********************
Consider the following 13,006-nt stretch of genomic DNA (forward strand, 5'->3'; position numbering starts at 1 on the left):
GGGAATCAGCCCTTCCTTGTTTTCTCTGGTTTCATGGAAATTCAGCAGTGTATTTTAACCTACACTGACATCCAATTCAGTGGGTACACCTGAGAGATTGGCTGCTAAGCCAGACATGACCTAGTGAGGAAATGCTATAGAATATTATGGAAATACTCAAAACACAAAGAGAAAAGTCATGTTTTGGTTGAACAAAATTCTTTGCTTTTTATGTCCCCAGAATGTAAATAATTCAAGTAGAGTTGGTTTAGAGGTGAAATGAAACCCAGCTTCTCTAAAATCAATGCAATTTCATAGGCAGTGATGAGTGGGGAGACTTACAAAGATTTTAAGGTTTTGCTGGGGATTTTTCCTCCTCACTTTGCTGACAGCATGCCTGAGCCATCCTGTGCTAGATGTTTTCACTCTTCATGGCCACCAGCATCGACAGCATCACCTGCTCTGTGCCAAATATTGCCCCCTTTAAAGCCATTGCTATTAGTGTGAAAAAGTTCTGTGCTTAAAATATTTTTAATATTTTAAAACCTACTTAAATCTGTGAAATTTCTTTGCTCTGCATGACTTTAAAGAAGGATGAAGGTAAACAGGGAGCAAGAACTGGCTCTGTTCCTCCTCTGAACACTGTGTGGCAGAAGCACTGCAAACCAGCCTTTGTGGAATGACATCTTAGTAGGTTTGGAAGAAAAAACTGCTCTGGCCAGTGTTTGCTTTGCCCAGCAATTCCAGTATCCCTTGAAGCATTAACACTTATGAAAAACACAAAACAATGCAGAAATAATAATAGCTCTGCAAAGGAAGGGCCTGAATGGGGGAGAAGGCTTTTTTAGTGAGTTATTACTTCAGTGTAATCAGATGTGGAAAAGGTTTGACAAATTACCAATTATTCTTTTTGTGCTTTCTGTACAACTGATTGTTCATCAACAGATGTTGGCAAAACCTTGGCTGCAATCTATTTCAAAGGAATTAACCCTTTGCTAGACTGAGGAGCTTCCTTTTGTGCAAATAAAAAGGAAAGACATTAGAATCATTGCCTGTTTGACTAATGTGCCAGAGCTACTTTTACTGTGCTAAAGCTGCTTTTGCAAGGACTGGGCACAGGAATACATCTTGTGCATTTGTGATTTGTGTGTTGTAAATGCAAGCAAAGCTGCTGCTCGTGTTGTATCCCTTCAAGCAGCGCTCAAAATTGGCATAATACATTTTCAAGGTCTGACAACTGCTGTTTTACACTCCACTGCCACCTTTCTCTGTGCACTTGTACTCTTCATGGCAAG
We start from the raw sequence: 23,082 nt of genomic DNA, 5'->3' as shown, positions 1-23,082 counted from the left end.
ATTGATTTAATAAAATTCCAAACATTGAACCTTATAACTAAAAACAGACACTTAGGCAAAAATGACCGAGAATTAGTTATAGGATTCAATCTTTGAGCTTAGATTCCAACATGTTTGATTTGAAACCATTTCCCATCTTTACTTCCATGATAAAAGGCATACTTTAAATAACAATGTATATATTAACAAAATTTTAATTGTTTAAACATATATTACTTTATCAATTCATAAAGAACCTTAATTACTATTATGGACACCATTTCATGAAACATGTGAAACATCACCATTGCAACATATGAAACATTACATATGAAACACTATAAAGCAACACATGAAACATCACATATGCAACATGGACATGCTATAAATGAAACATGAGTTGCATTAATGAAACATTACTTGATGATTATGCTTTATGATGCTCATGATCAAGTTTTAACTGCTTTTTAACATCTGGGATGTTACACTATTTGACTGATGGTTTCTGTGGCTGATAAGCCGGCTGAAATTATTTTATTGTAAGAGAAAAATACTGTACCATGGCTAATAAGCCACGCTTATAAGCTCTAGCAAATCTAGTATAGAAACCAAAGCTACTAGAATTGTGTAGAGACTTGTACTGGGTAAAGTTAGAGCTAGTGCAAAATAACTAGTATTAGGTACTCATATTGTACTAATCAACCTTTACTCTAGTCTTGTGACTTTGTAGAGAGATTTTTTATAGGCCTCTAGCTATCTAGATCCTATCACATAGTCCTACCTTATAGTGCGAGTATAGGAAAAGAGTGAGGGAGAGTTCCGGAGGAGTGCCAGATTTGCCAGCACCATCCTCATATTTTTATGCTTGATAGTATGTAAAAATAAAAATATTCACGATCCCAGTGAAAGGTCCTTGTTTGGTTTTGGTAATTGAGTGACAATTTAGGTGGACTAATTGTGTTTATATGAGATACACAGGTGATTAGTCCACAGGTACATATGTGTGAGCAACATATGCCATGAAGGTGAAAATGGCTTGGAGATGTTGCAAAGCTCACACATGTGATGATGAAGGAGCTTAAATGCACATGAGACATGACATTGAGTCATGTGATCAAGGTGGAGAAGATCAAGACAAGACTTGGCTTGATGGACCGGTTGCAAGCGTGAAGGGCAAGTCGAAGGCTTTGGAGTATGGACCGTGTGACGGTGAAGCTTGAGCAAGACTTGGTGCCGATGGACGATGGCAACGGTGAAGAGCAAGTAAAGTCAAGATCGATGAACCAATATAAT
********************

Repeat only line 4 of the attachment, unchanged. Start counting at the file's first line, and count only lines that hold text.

ATTGATTTAATAAAATTCCAAACATTGAACCTTATAACTAAAAACAGACACTTAGGCAAAAATGACCGAGAATTAGTTATAGGATTCAATCTTTGAGCTTAGATTCCAACATGTTTGATTTGAAACCATTTCCCATCTTTACTTCCATGATAAAAGGCATACTTTAAATAACAATGTATATATTAACAAAATTTTAATTGTTTAAACATATATTACTTTATCAATTCATAAAGAACCTTAATTACTATTATGGACACCATTTCATGAAACATGTGAAACATCACCATTGCAACATATGAAACATTACATATGAAACACTATAAAGCAACACATGAAACATCACATATGCAACATGGACATGCTATAAATGAAACATGAGTTGCATTAATGAAACATTACTTGATGATTATGCTTTATGATGCTCATGATCAAGTTTTAACTGCTTTTTAACATCTGGGATGTTACACTATTTGACTGATGGTTTCTGTGGCTGATAAGCCGGCTGAAATTATTTTATTGTAAGAGAAAAATACTGTACCATGGCTAATAAGCCACGCTTATAAGCTCTAGCAAATCTAGTATAGAAACCAAAGCTACTAGAATTGTGTAGAGACTTGTACTGGGTAAAGTTAGAGCTAGTGCAAAATAACTAGTATTAGGTACTCATATTGTACTAATCAACCTTTACTCTAGTCTTGTGACTTTGTAGAGAGATTTTTTATAGGCCTCTAGCTATCTAGATCCTATCACATAGTCCTACCTTATAGTGCGAGTATAGGAAAAGAGTGAGGGAGAGTTCCGGAGGAGTGCCAGATTTGCCAGCACCATCCTCATATTTTTATGCTTGATAGTATGTAAAAATAAAAATATTCACGATCCCAGTGAAAGGTCCTTGTTTGGTTTTGGTAATTGAGTGACAATTTAGGTGGACTAATTGTGTTTATATGAGATACACAGGTGATTAGTCCACAGGTACATATGTGTGAGCAACATATGCCATGAAGGTGAAAATGGCTTGGAGATGTTGCAAAGCTCACACATGTGATGATGAAGGAGCTTAAATGCACATGAGACATGACATTGAGTCATGTGATCAAGGTGGAGAAGATCAAGACAAGACTTGGCTTGATGGACCGGTTGCAAGCGTGAAGGGCAAGTCGAAGGCTTTGGAGTATGGACCGTGTGACGGTGAAGCTTGAGCAAGACTTGGTGCCGATGGACGATGGCAACGGTGAAGAGCAAGTAAAGTCAAGATCGATGAACCAATATAAT